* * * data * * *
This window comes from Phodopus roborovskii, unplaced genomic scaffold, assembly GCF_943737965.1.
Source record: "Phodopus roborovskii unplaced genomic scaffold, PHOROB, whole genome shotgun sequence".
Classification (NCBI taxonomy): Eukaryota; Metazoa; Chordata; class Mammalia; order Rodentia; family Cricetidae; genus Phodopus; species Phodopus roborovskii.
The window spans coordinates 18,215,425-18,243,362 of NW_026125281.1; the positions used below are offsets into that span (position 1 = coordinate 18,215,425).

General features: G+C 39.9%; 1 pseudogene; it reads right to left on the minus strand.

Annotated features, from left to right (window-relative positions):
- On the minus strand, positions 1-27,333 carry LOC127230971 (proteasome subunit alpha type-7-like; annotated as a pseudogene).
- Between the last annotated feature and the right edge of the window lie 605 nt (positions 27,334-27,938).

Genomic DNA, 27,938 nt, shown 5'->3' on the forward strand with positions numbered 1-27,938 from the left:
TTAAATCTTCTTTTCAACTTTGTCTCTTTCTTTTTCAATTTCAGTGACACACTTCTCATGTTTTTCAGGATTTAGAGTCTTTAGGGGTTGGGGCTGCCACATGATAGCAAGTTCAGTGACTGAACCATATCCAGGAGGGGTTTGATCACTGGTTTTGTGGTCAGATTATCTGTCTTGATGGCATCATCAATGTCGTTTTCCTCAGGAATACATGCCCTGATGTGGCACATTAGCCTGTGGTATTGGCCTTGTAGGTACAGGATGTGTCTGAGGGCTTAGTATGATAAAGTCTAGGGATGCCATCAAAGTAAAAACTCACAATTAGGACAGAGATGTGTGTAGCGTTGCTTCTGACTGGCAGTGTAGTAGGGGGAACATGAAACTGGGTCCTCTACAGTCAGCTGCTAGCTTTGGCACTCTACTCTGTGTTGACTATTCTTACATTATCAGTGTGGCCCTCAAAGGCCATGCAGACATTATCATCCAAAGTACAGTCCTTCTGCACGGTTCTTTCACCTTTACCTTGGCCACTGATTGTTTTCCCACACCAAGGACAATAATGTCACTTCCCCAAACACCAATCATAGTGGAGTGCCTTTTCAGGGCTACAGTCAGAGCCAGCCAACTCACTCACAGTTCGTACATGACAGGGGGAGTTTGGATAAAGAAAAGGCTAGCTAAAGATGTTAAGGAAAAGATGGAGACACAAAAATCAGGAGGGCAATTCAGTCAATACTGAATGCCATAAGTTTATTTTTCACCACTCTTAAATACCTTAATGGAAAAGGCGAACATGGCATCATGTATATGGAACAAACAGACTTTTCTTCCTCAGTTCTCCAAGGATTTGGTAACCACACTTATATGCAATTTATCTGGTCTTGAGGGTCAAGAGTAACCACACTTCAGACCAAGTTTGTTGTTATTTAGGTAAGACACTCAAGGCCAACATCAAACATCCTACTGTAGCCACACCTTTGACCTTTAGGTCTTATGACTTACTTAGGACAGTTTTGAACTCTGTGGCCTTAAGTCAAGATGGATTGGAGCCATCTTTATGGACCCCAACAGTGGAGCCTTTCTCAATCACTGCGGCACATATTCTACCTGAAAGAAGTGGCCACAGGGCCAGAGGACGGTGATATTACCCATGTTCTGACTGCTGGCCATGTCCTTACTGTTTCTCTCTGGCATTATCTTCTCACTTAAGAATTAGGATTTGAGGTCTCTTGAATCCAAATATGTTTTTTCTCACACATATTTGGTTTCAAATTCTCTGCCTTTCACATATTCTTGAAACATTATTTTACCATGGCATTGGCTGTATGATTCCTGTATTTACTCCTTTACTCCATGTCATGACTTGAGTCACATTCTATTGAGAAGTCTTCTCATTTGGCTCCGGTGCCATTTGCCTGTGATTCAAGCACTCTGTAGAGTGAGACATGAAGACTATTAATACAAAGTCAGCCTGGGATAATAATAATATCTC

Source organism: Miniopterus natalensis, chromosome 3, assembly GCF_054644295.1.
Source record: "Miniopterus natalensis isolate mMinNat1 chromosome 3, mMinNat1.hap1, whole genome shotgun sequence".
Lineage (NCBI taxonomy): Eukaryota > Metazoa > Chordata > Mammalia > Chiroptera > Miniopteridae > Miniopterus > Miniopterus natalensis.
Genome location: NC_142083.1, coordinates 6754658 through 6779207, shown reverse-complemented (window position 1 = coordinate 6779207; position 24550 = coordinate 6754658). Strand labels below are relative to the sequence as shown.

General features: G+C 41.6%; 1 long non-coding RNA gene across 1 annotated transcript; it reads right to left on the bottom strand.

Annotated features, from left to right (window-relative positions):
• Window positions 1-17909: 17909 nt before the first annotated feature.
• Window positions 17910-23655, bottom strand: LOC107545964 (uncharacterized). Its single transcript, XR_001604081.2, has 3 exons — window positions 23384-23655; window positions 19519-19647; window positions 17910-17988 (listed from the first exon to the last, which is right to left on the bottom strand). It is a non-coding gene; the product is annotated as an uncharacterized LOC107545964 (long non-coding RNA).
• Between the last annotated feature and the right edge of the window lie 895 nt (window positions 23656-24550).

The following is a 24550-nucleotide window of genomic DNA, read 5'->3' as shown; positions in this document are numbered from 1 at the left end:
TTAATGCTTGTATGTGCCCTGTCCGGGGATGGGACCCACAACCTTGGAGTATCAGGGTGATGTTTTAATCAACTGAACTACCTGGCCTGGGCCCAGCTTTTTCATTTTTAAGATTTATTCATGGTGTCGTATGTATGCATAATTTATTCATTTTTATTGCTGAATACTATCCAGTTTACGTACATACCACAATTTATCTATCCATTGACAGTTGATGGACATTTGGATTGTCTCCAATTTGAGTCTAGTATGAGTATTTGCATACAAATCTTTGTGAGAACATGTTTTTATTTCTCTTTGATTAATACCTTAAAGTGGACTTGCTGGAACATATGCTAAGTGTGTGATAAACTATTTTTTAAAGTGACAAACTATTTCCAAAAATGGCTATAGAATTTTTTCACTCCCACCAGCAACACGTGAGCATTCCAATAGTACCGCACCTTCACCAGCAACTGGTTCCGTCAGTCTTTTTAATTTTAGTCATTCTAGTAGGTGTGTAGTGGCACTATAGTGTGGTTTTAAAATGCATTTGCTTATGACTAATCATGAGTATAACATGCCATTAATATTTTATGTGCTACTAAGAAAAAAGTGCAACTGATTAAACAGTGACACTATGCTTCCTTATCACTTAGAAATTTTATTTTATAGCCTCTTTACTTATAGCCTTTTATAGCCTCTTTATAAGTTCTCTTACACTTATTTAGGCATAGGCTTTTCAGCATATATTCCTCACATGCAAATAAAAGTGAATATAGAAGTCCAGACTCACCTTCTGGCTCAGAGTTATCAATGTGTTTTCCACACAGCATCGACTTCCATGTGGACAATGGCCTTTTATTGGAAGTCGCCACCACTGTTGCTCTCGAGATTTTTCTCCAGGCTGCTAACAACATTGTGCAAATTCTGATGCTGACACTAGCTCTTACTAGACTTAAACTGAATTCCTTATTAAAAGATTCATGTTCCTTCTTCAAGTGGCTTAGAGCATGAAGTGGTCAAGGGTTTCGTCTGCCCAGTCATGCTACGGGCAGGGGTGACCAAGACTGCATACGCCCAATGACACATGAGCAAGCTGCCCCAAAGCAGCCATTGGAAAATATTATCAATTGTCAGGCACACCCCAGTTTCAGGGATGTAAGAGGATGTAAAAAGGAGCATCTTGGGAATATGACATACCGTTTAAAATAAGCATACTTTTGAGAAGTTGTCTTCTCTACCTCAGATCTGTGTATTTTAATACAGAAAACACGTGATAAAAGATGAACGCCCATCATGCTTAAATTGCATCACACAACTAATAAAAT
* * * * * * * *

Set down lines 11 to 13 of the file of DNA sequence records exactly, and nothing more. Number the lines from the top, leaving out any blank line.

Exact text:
Source organism: Miniopterus natalensis, chromosome 3, assembly GCF_054644295.1.
Source record: "Miniopterus natalensis isolate mMinNat1 chromosome 3, mMinNat1.hap1, whole genome shotgun sequence".
Lineage (NCBI taxonomy): Eukaryota > Metazoa > Chordata > Mammalia > Chiroptera > Miniopteridae > Miniopterus > Miniopterus natalensis.